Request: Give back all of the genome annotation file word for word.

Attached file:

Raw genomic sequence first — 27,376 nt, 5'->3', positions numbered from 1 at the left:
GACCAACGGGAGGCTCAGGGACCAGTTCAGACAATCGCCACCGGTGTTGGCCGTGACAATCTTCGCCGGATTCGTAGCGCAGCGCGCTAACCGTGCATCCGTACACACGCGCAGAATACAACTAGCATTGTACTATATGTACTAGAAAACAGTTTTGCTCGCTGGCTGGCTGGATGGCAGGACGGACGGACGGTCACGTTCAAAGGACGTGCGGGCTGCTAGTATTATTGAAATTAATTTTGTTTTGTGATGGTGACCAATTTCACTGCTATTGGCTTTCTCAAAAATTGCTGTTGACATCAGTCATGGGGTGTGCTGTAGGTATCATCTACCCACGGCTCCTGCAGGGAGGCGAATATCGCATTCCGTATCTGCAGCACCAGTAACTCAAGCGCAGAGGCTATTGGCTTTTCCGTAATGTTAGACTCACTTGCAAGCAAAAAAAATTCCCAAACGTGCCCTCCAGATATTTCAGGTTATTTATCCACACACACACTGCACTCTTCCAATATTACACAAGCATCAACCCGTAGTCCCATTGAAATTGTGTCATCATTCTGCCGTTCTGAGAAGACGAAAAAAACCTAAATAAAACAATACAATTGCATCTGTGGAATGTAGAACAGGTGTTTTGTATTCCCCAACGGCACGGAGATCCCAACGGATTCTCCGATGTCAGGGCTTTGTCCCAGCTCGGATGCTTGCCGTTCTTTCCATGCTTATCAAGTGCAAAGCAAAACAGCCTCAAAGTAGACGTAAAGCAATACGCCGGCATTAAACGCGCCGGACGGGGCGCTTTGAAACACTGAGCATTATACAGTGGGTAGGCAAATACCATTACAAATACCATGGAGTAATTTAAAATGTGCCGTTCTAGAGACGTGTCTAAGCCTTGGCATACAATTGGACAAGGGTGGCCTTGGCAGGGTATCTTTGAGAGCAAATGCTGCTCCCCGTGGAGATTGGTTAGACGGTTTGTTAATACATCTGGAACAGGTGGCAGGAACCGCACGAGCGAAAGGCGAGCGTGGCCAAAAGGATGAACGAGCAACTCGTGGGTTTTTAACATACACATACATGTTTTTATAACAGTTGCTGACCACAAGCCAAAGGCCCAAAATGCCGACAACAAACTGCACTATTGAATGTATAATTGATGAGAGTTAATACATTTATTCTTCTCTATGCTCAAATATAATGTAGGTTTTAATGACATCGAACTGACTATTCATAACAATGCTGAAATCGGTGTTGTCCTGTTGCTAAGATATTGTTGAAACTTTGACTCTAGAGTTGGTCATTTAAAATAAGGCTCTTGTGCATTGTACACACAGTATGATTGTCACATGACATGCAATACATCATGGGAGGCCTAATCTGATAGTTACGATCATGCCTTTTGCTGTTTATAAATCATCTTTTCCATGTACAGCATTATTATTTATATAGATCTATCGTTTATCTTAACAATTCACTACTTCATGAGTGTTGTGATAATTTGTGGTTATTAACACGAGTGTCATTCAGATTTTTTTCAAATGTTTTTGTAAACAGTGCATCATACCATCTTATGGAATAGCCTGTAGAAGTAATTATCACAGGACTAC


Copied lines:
Raw genomic sequence first — 27,376 nt, 5'->3', positions numbered from 1 at the left:
GACCAACGGGAGGCTCAGGGACCAGTTCAGACAATCGCCACCGGTGTTGGCCGTGACAATCTTCGCCGGATTCGTAGCGCAGCGCGCTAACCGTGCATCCGTACACACGCGCAGAATACAACTAGCATTGTACTATATGTACTAGAAAACAGTTTTGCTCGCTGGCTGGCTGGATGGCAGGACGGACGGACGGTCACGTTCAAAGGACGTGCGGGCTGCTAGTATTATTGAAATTAATTTTGTTTTGTGATGGTGACCAATTTCACTGCTATTGGCTTTCTCAAAAATTGCTGTTGACATCAGTCATGGGGTGTGCTGTAGGTATCATCTACCCACGGCTCCTGCAGGGAGGCGAATATCGCATTCCGTATCTGCAGCACCAGTAACTCAAGCGCAGAGGCTATTGGCTTTTCCGTAATGTTAGACTCACTTGCAAGCAAAAAAAATTCCCAAACGTGCCCTCCAGATATTTCAGGTTATTTATCCACACACACACTGCACTCTTCCAATATTACACAAGCATCAACCCGTAGTCCCATTGAAATTGTGTCATCATTCTGCCGTTCTGAGAAGACGAAAAAAACCTAAATAAAACAATACAATTGCATCTGTGGAATGTAGAACAGGTGTTTTGTATTCCCCAACGGCACGGAGATCCCAACGGATTCTCCGATGTCAGGGCTTTGTCCCAGCTCGGATGCTTGCCGTTCTTTCCATGCTTATCAAGTGCAAAGCAAAACAGCCTCAAAGTAGACGTAAAGCAATACGCCGGCATTAAACGCGCCGGACGGGGCGCTTTGAAACACTGAGCATTATACAGTGGGTAGGCAAATACCATTACAAATACCATGGAGTAATTTAAAATGTGCCGTTCTAGAGACGTGTCTAAGCCTTGGCATACAATTGGACAAGGGTGGCCTTGGCAGGGTATCTTTGAGAGCAAATGCTGCTCCCCGTGGAGATTGGTTAGACGGTTTGTTAATACATCTGGAACAGGTGGCAGGAACCGCACGAGCGAAAGGCGAGCGTGGCCAAAAGGATGAACGAGCAACTCGTGGGTTTTTAACATACACATACATGTTTTTATAACAGTTGCTGACCACAAGCCAAAGGCCCAAAATGCCGACAACAAACTGCACTATTGAATGTATAATTGATGAGAGTTAATACATTTATTCTTCTCTATGCTCAAATATAATGTAGGTTTTAATGACATCGAACTGACTATTCATAACAATGCTGAAATCGGTGTTGTCCTGTTGCTAAGATATTGTTGAAACTTTGACTCTAGAGTTGGTCATTTAAAATAAGGCTCTTGTGCATTGTACACACAGTATGATTGTCACATGACATGCAATACATCATGGGAGGCCTAATCTGATAGTTACGATCATGCCTTTTGCTGTTTATAAATCATCTTTTCCATGTACAGCATTATTATTTATATAGATCTATCGTTTATCTTAACAATTCACTACTTCATGAGTGTTGTGATAATTTGTGGTTATTAACACGAGTGTCATTCAGATTTTTTTCAAATGTTTTTGTAAACAGTGCATCATACCATCTTATGGAATAGCCTGTAGAAGTAATTATCACAGGACTAC